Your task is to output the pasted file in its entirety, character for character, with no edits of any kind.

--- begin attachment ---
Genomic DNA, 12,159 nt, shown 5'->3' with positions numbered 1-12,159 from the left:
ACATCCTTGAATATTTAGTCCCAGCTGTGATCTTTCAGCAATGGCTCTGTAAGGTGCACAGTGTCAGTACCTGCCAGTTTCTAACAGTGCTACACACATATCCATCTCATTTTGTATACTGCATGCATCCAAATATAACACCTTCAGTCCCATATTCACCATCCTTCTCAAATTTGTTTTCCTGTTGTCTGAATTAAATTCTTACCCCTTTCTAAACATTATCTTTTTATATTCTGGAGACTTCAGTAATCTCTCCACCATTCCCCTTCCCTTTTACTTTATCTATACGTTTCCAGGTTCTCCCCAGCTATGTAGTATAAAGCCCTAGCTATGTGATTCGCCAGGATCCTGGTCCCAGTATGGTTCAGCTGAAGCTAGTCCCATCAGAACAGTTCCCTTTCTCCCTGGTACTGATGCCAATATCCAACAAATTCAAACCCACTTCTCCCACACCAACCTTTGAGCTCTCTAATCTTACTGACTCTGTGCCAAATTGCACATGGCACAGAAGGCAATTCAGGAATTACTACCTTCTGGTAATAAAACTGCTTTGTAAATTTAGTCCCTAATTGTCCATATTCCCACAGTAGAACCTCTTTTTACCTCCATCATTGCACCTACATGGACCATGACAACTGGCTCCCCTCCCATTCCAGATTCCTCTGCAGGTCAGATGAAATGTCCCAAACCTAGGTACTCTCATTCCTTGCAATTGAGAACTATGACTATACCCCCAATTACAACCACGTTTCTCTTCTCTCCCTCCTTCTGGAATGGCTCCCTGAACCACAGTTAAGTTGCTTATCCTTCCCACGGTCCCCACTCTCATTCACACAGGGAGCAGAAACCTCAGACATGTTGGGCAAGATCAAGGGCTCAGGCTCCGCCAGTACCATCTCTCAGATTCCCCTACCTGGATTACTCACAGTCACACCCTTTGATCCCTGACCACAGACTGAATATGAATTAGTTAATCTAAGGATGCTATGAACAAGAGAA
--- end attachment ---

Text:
Genomic DNA, 12,159 nt, shown 5'->3' with positions numbered 1-12,159 from the left:
ACATCCTTGAATATTTAGTCCCAGCTGTGATCTTTCAGCAATGGCTCTGTAAGGTGCACAGTGTCAGTACCTGCCAGTTTCTAACAGTGCTACACACATATCCATCTCATTTTGTATACTGCATGCATCCAAATATAACACCTTCAGTCCCATATTCACCATCCTTCTCAAATTTGTTTTCCTGTTGTCTGAATTAAATTCTTACCCCTTTCTAAACATTATCTTTTTATATTCTGGAGACTTCAGTAATCTCTCCACCATTCCCCTTCCCTTTTACTTTATCTATACGTTTCCAGGTTCTCCCCAGCTATGTAGTATAAAGCCCTAGCTATGTGATTCGCCAGGATCCTGGTCCCAGTATGGTTCAGCTGAAGCTAGTCCCATCAGAACAGTTCCCTTTCTCCCTGGTACTGATGCCAATATCCAACAAATTCAAACCCACTTCTCCCACACCAACCTTTGAGCTCTCTAATCTTACTGACTCTGTGCCAAATTGCACATGGCACAGAAGGCAATTCAGGAATTACTACCTTCTGGTAATAAAACTGCTTTGTAAATTTAGTCCCTAATTGTCCATATTCCCACAGTAGAACCTCTTTTTACCTCCATCATTGCACCTACATGGACCATGACAACTGGCTCCCCTCCCATTCCAGATTCCTCTGCAGGTCAGATGAAATGTCCCAAACCTAGGTACTCTCATTCCTTGCAATTGAGAACTATGACTATACCCCCAATTACAACCACGTTTCTCTTCTCTCCCTCCTTCTGGAATGGCTCCCTGAACCACAGTTAAGTTGCTTATCCTTCCCACGGTCCCCACTCTCATTCACACAGGGAGCAGAAACCTCAGACATGTTGGGCAAGATCAAGGGCTCAGGCTCCGCCAGTACCATCTCTCAGATTCCCCTACCTGGATTACTCACAGTCACACCCTTTGATCCCTGACCACAGACTGAATATGAATTAGTTAATCTAAGGATGCTATGAACAAGAGAA